Though technically illegal - with the definition of prostitution under the Anti-Prostitution Law being 'compensated penetrative sex with an unspecified person' other forms of sex work that do not violate this law continue to exist in the modern area of Yoshiwara, with the portion of the town near Minowa station on the Hibiya Line, now known as Senzoku Yon-chōme, retaining a large number of soaplands and other façades for sexual services.
People and services
People involved in mizu shōbai (水商売, "the water trade")) would include hōkan (comedians), kabuki actors, dancers, dandies, rakes, tea-shop girls, Kanō (painters of the official school of painting), courtesans who resided in seirō (green houses) and geisha in their okiya.
The sex workers found within Yoshiwara would consist of yūjo (lit., "woman of pleasure"; the district's rank and file prostitutes), kamuro (young female students), shinzō (senior female students), hashi-jōro (lower-ranking courtesans), kōshi-jōro (high-ranking courtesans just below tayū), tayū (high-ranking courtesans), oiran, yarite (older chaperones for an oiran), and the yobidashi who replaced the tayū when they were priced out of the market.
In addition to courtesans, there were also geisha, apprentice geisha, otoko geisha (male geishas), danna (patrons of a geisha), and the female managers of teahouses and okiya. The lines between geisha and courtesans were, officially, sharply drawn as soon after the inception of the geisha profession, laws were passed forbidding a geisha from being sexually involved with a customer. In reality, a number of exceptions existed, with geisha ranging from little more than yūjo themselves to geisha who offered only artistic entertainment and companionship.
Today, Yoshiwara roughly corresponds to Tokyo Taitō-ku Senzoku 4 Chōme (東京都台東区千束４丁目). At first glance, Yoshiwara today looks very similar to many other neighborhoods of modern Tokyo. Still, it does retain legacies to its past as it contains commercial establishments engaged in the sex trade, although police cracked down on the soaplands in 2007. The street grid pattern and the temples and shrines from times past still exist.
In popular culture
- The second act of Pietro Mascagni's opera Iris (1898) is set in Yoshiwara.
- "Yoshiwara" is the name of the futuristic red-light district in the classic silent German film Metropolis (1927).
- The 1937 French film Yoshiwara, directed by Max Ophüls, is set in the Yoshiwara in the mid-19th century.
- The 1956 Japanese film Street of Shame, directed by Kenji Mizoguchi, is set in Yoshiwara in the mid-20th century.
- The 1955 Japanese film Growing Up, directed by Heinosuke Gosho, is set in Yoshiwara in the early years of the Meiji era.
- Yoshiwara regularly appears in the anime Gin Tama.
- In a side chapter of Rurouni Kenshin: To Rule Flame, Shishio Makoto met his lover Komagata Yumi in Yoshiwara. Yumi was working as a high-ranking oiran there.
- In the josei manga Oiran Chirashi, the protagonist Haru Hanamori time travels to Edo period Yoshiwara and becomes an oiran.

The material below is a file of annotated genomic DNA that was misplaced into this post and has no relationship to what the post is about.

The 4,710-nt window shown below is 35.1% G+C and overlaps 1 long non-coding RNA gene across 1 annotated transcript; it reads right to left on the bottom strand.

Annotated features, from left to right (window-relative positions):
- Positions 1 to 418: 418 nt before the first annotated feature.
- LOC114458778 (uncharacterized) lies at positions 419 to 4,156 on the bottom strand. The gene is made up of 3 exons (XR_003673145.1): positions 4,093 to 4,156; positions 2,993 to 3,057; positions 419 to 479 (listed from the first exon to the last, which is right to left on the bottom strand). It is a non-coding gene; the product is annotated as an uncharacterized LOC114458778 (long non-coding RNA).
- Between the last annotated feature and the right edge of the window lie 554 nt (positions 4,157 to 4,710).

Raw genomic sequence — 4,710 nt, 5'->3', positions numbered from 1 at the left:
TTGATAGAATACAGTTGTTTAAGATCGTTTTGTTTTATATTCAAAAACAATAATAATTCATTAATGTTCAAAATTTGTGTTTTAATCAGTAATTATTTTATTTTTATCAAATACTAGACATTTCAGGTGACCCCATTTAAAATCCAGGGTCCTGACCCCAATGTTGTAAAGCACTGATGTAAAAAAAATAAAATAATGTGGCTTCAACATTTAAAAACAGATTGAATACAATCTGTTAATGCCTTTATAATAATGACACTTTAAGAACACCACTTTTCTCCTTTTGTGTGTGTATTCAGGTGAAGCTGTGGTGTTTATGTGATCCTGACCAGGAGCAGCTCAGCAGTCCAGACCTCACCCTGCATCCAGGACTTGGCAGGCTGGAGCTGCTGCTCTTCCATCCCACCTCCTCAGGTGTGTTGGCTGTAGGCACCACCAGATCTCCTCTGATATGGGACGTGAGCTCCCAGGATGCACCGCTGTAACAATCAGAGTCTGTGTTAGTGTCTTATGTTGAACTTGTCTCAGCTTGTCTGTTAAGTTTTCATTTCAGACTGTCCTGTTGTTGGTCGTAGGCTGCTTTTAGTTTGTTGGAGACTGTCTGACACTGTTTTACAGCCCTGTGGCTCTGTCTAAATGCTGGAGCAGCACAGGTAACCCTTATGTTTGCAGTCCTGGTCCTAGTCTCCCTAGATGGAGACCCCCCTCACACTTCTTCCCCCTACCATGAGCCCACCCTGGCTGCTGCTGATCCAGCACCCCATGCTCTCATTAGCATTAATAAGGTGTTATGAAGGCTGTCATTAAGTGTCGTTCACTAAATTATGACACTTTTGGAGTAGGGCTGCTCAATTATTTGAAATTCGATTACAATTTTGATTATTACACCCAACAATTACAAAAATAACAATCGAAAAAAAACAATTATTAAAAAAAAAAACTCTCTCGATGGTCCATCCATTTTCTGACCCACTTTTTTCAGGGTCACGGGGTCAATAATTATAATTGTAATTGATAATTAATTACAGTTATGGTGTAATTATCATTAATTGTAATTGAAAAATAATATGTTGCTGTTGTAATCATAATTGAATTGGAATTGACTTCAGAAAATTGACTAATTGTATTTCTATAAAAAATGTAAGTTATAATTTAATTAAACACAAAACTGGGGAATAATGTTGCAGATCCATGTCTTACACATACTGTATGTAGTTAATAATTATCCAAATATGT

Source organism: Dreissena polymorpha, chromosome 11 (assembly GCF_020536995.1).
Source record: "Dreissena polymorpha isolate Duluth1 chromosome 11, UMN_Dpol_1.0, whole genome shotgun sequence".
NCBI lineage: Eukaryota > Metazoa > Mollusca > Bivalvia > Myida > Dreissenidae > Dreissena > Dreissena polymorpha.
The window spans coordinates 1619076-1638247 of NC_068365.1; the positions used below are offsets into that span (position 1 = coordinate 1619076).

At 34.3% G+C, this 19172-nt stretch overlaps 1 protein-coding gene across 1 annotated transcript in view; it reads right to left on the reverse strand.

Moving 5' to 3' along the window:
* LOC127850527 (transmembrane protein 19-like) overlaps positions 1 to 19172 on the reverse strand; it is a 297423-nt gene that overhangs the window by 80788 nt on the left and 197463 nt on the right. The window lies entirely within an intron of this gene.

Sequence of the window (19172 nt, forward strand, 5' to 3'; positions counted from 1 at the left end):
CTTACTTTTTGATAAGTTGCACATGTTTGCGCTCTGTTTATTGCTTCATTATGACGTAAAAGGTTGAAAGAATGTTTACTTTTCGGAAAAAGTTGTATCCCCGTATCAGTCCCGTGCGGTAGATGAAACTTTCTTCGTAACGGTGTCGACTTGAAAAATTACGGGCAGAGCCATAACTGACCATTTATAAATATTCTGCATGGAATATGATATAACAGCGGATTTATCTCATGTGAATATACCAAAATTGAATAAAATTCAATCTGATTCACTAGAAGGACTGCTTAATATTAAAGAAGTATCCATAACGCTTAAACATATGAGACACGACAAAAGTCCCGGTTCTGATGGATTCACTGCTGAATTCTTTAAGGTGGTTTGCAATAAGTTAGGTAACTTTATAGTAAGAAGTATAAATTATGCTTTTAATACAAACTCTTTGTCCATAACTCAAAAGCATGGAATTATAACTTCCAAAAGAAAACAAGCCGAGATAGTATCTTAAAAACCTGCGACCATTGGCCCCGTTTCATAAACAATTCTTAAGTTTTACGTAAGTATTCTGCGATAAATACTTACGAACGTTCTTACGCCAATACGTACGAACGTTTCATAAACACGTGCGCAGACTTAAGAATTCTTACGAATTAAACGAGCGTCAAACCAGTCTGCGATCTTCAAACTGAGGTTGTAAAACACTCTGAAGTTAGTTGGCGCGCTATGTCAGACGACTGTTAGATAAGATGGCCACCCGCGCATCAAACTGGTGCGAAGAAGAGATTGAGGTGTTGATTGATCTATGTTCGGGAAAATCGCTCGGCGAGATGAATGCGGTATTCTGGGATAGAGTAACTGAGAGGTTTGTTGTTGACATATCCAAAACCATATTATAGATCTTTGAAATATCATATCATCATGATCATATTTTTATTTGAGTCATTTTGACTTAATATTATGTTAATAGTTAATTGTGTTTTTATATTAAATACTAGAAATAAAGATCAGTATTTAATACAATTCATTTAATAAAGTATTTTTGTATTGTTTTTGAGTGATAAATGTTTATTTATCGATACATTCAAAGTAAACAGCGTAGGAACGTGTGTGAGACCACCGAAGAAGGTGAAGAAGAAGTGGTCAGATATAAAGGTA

- French jazz-progressive band Ghost Rhythms' disc Live at Yoshiwara (2019), on Cuneiform Records, is named after the Yoshiwara Club in the classic silent German film Metropolis (1927).
- The Japanese soundtrack for Silent Hill 4: The Room videogame, composed by Akira Yamaoka, includes the audio drama Inescapable Rain in Yoshiwara narrated by Teisui Ichiryusai. The song is a kaidan set in the Edo era about a woman who is deceived and sends her daughter to do maid work for a relative, not knowing she will be forced to work in a brothel.
- Avery, Anne Louise. Flowers of the Floating World: Geisha and Courtesans in Japanese Prints and Photographs, 1772–1926 [Exhibition Catalogue] (Sanders of Oxford & Mayfield Press: Oxford, 2006)
- Cecilia Segawa Seigle, Amy Reigle Newland, et al., A Courtesan's Day: Hour by Hour (Hotei, Amsterdam, 2004), pp. 9–11.
- Embree, John F. Suye Mura: a Japanese Village, Ann Arbor: Center for Japanese Studies University of Michigan, 1995.
- Sone Hiromi. “Prostitution and Public Authority in Early Modern Japan,” in Women and Class in Japanese History, edited by Hitomi Tonomura, Anne Walthall, and Haruko Wakita. 169-85. Ann Arbor: Center for Japanese Studies the University of Michigan, 1999.
- "The "Throw-Away Temple" - Jim O'Connell Photographs, The Blog". 16 June 2010. Archived from the original on 16 June 2010.
- De Becker, J. E. The Nightless City, or The History of the Yoshiwara Yūkaku (Charles E. Tuttle, Tokyo, 1971), p. 360.
- Dalby, Liza. Geisha (London: Vintage, 2000)
- Screiber, Mark, "A soapland cleanup that could make a mess", Japan Times, 22 July 2011, p. 17.
- Waley, P. pp. 201–211.
- Information about the Yoshiwara District
- Pictures and Information
- Image of Yoshiwara
- The Glittering World of the Japanese Courtesan?
- What was the Yoshiwara District? by Honolulu Museum of Art
- The Social Structure of the Yoshiwara Before 1750 by Honolulu Museum of Art
- The Social Structure of the Yoshiwara After the 1760s by Honolulu Museum of Art
- The Gentrification of the Yoshiwara by Honolulu Museum of Art